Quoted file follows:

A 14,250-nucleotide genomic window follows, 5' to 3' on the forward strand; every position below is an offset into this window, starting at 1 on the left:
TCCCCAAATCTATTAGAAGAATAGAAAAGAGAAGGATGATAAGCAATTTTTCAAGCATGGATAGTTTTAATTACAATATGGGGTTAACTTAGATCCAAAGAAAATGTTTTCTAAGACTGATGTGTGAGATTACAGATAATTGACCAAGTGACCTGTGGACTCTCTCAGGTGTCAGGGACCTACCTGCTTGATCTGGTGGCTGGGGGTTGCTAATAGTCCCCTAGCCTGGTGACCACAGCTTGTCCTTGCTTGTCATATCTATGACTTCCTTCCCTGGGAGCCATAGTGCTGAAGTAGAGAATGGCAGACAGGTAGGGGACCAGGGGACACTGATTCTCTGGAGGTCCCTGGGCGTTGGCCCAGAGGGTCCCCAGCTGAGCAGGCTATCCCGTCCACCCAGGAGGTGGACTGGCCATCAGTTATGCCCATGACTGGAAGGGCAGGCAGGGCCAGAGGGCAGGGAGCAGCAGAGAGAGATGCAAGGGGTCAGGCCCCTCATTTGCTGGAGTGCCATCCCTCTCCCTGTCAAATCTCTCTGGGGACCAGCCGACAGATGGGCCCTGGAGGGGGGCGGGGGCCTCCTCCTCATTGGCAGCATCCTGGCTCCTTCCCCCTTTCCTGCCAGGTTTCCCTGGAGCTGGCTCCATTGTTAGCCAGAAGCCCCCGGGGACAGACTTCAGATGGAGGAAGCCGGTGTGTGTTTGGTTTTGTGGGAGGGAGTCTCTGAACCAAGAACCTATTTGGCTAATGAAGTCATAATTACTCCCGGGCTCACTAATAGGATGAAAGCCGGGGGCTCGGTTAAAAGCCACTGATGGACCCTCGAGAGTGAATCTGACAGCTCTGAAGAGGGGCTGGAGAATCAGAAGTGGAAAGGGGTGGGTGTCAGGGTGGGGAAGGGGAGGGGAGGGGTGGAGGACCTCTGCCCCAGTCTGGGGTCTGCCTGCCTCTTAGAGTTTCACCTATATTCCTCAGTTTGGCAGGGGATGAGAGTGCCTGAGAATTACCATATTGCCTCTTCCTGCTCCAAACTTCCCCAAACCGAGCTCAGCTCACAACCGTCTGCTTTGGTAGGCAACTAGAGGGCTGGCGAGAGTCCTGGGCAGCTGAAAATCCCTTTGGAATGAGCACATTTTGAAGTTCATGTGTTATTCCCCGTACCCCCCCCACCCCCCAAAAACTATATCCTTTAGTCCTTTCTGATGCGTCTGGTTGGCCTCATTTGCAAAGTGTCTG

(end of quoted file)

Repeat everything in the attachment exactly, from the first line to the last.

A 14,250-nucleotide genomic window follows, 5' to 3' on the forward strand; every position below is an offset into this window, starting at 1 on the left:
TCCCCAAATCTATTAGAAGAATAGAAAAGAGAAGGATGATAAGCAATTTTTCAAGCATGGATAGTTTTAATTACAATATGGGGTTAACTTAGATCCAAAGAAAATGTTTTCTAAGACTGATGTGTGAGATTACAGATAATTGACCAAGTGACCTGTGGACTCTCTCAGGTGTCAGGGACCTACCTGCTTGATCTGGTGGCTGGGGGTTGCTAATAGTCCCCTAGCCTGGTGACCACAGCTTGTCCTTGCTTGTCATATCTATGACTTCCTTCCCTGGGAGCCATAGTGCTGAAGTAGAGAATGGCAGACAGGTAGGGGACCAGGGGACACTGATTCTCTGGAGGTCCCTGGGCGTTGGCCCAGAGGGTCCCCAGCTGAGCAGGCTATCCCGTCCACCCAGGAGGTGGACTGGCCATCAGTTATGCCCATGACTGGAAGGGCAGGCAGGGCCAGAGGGCAGGGAGCAGCAGAGAGAGATGCAAGGGGTCAGGCCCCTCATTTGCTGGAGTGCCATCCCTCTCCCTGTCAAATCTCTCTGGGGACCAGCCGACAGATGGGCCCTGGAGGGGGGCGGGGGCCTCCTCCTCATTGGCAGCATCCTGGCTCCTTCCCCCTTTCCTGCCAGGTTTCCCTGGAGCTGGCTCCATTGTTAGCCAGAAGCCCCCGGGGACAGACTTCAGATGGAGGAAGCCGGTGTGTGTTTGGTTTTGTGGGAGGGAGTCTCTGAACCAAGAACCTATTTGGCTAATGAAGTCATAATTACTCCCGGGCTCACTAATAGGATGAAAGCCGGGGGCTCGGTTAAAAGCCACTGATGGACCCTCGAGAGTGAATCTGACAGCTCTGAAGAGGGGCTGGAGAATCAGAAGTGGAAAGGGGTGGGTGTCAGGGTGGGGAAGGGGAGGGGAGGGGTGGAGGACCTCTGCCCCAGTCTGGGGTCTGCCTGCCTCTTAGAGTTTCACCTATATTCCTCAGTTTGGCAGGGGATGAGAGTGCCTGAGAATTACCATATTGCCTCTTCCTGCTCCAAACTTCCCCAAACCGAGCTCAGCTCACAACCGTCTGCTTTGGTAGGCAACTAGAGGGCTGGCGAGAGTCCTGGGCAGCTGAAAATCCCTTTGGAATGAGCACATTTTGAAGTTCATGTGTTATTCCCCGTACCCCCCCCACCCCCCAAAAACTATATCCTTTAGTCCTTTCTGATGCGTCTGGTTGGCCTCATTTGCAAAGTGTCTG